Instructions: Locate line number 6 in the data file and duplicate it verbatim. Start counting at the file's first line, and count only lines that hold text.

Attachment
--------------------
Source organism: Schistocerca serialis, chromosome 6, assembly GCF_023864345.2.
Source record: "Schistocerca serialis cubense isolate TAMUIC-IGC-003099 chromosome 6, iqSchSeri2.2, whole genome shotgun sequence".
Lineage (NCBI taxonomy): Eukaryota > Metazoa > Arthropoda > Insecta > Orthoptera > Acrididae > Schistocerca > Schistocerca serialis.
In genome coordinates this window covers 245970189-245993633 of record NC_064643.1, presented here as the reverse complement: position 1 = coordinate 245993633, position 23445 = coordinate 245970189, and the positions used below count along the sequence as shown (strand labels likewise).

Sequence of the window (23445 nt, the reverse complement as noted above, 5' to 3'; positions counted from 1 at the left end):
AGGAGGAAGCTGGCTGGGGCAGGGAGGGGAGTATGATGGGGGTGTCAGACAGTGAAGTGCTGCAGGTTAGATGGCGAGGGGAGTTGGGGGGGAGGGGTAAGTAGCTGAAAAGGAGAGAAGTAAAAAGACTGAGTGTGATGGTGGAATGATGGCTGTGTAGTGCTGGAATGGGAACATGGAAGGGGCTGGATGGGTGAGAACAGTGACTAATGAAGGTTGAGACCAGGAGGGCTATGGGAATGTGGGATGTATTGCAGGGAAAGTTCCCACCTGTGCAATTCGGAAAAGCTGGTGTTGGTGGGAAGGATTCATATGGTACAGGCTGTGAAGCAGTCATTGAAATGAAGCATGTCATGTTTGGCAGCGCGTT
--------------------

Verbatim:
AGGAGGAAGCTGGCTGGGGCAGGGAGGGGAGTATGATGGGGGTGTCAGACAGTGAAGTGCTGCAGGTTAGATGGCGAGGGGAGTTGGGGGGGAGGGGTAAGTAGCTGAAAAGGAGAGAAGTAAAAAGACTGAGTGTGATGGTGGAATGATGGCTGTGTAGTGCTGGAATGGGAACATGGAAGGGGCTGGATGGGTGAGAACAGTGACTAATGAAGGTTGAGACCAGGAGGGCTATGGGAATGTGGGATGTATTGCAGGGAAAGTTCCCACCTGTGCAATTCGGAAAAGCTGGTGTTGGTGGGAAGGATTCATATGGTACAGGCTGTGAAGCAGTCATTGAAATGAAGCATGTCATGTTTGGCAGCGCGTT